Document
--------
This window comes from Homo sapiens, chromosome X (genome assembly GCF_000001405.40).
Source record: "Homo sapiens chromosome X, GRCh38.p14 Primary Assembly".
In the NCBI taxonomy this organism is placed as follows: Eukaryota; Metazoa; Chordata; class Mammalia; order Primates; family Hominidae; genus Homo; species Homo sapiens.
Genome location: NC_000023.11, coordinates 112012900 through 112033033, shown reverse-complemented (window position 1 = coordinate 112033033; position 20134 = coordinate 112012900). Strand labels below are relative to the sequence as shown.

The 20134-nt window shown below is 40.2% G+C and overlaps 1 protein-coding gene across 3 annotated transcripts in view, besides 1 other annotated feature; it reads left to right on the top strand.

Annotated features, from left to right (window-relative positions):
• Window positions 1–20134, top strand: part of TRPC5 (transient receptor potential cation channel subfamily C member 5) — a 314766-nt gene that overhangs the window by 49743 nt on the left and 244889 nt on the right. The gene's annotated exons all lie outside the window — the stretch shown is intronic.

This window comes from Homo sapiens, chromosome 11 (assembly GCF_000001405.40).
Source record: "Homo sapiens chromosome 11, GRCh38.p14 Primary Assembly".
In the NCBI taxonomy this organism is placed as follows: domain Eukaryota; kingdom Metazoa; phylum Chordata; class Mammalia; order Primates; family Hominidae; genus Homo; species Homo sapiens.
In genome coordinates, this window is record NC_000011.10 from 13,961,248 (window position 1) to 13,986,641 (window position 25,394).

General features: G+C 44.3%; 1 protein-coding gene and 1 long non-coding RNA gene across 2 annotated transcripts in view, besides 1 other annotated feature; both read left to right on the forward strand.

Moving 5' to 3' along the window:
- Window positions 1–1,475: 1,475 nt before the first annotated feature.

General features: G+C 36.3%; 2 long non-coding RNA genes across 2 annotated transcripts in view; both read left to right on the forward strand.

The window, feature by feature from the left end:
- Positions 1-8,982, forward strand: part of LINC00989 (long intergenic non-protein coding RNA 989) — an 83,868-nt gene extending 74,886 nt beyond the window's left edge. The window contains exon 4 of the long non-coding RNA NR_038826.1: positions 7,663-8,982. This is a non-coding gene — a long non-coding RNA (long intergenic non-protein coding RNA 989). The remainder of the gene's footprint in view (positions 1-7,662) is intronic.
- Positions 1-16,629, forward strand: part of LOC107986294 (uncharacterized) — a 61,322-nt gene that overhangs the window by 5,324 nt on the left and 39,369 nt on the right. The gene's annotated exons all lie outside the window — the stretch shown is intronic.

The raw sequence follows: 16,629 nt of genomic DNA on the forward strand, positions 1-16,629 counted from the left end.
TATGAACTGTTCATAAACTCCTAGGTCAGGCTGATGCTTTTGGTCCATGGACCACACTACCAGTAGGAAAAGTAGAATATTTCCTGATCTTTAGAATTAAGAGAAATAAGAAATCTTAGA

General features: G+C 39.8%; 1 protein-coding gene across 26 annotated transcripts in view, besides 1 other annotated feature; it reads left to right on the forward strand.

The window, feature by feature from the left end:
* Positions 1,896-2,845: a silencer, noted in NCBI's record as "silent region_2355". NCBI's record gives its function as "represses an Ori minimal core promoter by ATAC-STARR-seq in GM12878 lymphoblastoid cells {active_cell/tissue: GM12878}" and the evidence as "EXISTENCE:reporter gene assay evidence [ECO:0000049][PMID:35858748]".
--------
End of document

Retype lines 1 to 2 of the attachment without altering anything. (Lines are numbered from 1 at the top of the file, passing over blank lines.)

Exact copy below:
This window comes from Homo sapiens, chromosome X (genome assembly GCF_000001405.40).
Source record: "Homo sapiens chromosome X, GRCh38.p14 Primary Assembly".